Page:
It didn't take long for Ruth to show star quality, though. He won 78 games as a pitcher the next four seasons. His hitting was even more impressive, forcing the Red Sox to put him in the outfield just about every game in 1919 and Ruth didn't disappoint, hitting 29 home runs and driving in 114 runs in 130 games.

Unfortunately for Red Sox fans, its owner needed money to finance a Broadway play. Ruth was sold to the New York Yankees after the 1919 season. And the rest is history.

Babe Ruth Stats 

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July 8th in baseball history: an unassisted triple play

Don't blink, you'll miss it

BOSTON, MASSACHUSETTS | JULY 8, 1994 - One of the most spectacular, and rare, events in baseball occurs so quickly that if you're not paying attention you'll miss it - the unassisted triple play. Boston Red Sox shortstop John Valentin turned one on this date in 1994. It was just the 10th unassisted triple in major league baseball history (there have since been 5 more).

Here's how it happened... in the top of the sixth inning at Fenway Park, Seattle Mariner Mike Blowers singles. Keith Mitchell walks. It looks like the start of a big inning for the Mariners. Mark Newfield is at bat. Red Sox pitcher Dave Fleming fires, the runners go. Newfield hits a line shot right to shortstop Valentin, who steps on second to double off Blowers who was almost to third, and tags Mitchell who's almost at second.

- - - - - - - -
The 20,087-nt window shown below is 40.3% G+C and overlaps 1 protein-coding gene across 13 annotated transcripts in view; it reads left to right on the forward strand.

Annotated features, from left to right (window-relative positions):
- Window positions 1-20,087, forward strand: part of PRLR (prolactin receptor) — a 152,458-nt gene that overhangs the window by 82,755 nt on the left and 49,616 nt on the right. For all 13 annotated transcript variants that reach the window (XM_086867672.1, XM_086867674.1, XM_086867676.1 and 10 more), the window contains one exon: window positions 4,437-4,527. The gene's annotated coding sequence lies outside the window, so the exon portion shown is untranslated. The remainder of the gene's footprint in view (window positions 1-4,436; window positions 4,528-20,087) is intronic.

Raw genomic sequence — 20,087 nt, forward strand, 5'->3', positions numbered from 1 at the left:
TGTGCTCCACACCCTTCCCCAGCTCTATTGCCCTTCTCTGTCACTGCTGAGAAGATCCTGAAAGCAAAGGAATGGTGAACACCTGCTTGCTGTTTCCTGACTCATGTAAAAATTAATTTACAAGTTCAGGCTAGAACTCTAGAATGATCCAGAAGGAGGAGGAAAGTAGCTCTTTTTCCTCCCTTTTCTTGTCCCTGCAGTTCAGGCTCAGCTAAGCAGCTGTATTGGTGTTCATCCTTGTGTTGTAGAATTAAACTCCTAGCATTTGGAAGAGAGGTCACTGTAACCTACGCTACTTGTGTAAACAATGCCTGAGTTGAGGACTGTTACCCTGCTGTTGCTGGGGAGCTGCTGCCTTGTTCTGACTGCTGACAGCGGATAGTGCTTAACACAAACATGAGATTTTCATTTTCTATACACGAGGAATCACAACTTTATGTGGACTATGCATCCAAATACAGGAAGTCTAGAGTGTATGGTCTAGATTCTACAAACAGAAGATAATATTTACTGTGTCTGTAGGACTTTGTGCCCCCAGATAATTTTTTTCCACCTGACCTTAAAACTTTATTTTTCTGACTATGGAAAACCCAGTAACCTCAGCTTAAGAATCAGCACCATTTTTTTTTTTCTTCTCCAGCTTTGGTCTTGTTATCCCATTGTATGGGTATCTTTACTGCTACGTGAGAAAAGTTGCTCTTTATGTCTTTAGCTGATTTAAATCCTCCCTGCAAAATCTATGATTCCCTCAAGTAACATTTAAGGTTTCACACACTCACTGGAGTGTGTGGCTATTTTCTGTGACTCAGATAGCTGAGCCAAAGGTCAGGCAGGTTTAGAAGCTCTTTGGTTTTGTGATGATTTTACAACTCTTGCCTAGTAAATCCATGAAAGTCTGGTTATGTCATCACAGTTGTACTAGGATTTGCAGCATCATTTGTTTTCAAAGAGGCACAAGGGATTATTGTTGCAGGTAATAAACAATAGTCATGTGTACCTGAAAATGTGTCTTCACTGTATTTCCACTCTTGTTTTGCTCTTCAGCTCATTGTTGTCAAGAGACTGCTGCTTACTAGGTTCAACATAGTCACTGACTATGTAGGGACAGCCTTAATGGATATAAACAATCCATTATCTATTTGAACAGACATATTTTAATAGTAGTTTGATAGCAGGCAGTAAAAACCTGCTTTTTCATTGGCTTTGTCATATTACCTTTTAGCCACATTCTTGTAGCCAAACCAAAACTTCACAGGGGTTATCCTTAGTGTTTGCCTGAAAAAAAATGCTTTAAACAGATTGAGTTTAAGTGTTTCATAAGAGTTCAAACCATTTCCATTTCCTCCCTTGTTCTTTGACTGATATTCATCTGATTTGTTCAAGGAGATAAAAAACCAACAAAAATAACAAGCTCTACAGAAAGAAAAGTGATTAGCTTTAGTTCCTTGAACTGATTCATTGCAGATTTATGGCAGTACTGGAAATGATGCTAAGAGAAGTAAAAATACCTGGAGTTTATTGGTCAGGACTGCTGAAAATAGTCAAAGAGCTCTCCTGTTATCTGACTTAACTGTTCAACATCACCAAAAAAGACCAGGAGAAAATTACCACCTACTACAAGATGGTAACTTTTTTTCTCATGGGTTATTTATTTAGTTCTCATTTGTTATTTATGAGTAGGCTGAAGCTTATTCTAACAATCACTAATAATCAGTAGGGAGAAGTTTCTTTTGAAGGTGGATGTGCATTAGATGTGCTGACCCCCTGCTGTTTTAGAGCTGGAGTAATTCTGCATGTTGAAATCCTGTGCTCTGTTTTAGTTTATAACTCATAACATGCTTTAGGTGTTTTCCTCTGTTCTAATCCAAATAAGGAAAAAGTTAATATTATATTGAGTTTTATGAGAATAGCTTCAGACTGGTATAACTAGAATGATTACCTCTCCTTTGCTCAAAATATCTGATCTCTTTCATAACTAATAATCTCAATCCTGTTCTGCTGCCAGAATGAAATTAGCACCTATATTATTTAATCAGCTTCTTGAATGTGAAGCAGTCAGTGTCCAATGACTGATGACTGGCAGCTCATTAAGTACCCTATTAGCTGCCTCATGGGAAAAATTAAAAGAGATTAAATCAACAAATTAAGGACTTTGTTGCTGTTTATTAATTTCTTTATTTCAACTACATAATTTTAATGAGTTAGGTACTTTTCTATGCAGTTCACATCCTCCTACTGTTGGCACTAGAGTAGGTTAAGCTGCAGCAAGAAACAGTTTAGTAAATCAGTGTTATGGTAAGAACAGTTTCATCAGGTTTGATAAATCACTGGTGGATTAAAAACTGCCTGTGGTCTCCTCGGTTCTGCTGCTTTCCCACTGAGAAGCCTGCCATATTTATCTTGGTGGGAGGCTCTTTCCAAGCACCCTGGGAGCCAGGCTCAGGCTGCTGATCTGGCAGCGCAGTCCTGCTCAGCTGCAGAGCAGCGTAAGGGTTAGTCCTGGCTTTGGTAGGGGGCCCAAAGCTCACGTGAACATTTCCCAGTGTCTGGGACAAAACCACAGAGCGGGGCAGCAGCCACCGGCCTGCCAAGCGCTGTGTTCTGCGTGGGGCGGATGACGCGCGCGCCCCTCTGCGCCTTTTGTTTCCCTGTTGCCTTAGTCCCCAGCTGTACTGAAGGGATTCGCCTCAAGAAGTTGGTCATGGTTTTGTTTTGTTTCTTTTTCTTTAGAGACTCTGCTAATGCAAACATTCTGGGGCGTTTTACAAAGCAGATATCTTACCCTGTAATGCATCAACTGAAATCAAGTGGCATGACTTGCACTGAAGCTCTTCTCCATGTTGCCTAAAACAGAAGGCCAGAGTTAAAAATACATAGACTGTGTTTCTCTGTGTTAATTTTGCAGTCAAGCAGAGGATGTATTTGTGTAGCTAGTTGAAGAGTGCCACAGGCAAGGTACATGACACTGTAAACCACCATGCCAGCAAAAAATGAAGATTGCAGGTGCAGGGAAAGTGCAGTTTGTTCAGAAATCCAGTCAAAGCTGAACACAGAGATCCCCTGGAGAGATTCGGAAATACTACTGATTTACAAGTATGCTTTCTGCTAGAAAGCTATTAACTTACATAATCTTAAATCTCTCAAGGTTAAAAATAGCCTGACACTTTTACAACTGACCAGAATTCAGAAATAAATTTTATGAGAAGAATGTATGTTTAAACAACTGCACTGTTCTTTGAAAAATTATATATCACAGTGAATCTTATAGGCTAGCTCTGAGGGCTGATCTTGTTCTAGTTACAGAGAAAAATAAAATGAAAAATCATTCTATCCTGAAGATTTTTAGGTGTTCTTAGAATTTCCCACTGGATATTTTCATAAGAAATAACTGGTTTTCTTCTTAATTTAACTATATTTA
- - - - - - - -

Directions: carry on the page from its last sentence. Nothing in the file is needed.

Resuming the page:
Three outs, just like that with the ball never leaving Valentin's hands. Guess who leads off the bottom of the 6th, hero John Valentin. He homers, and the Red Sox come from behind to win 4-3.

Unassisted triple plays almost always unfold the same way; all fifteen started with runners on first and second, and the batter hitting a line drive with the runners going.

  • Eight were hit to the shortstop
  • Five were hit to the second baseman
  • Two were hit to the first baseman

When it's hit to the shortstop or 2nd baseman he usually grabs the line drive, steps on second and tags the runner coming from first. Once, the 2nd baseman first tagged the runner coming from 1st before stepping on second.

When it's hit to the first baseman - they're probably playing well off the line - they tag the runner leaving first, then step on second.

Twice triple plays ended games.

If you want to see an unassisted triple play, wait for there to be runners on first and second, no outs and if the batter hits a line drive, don't blink.

July 8, 1994 box score/play-by-play
Unassisted triple plays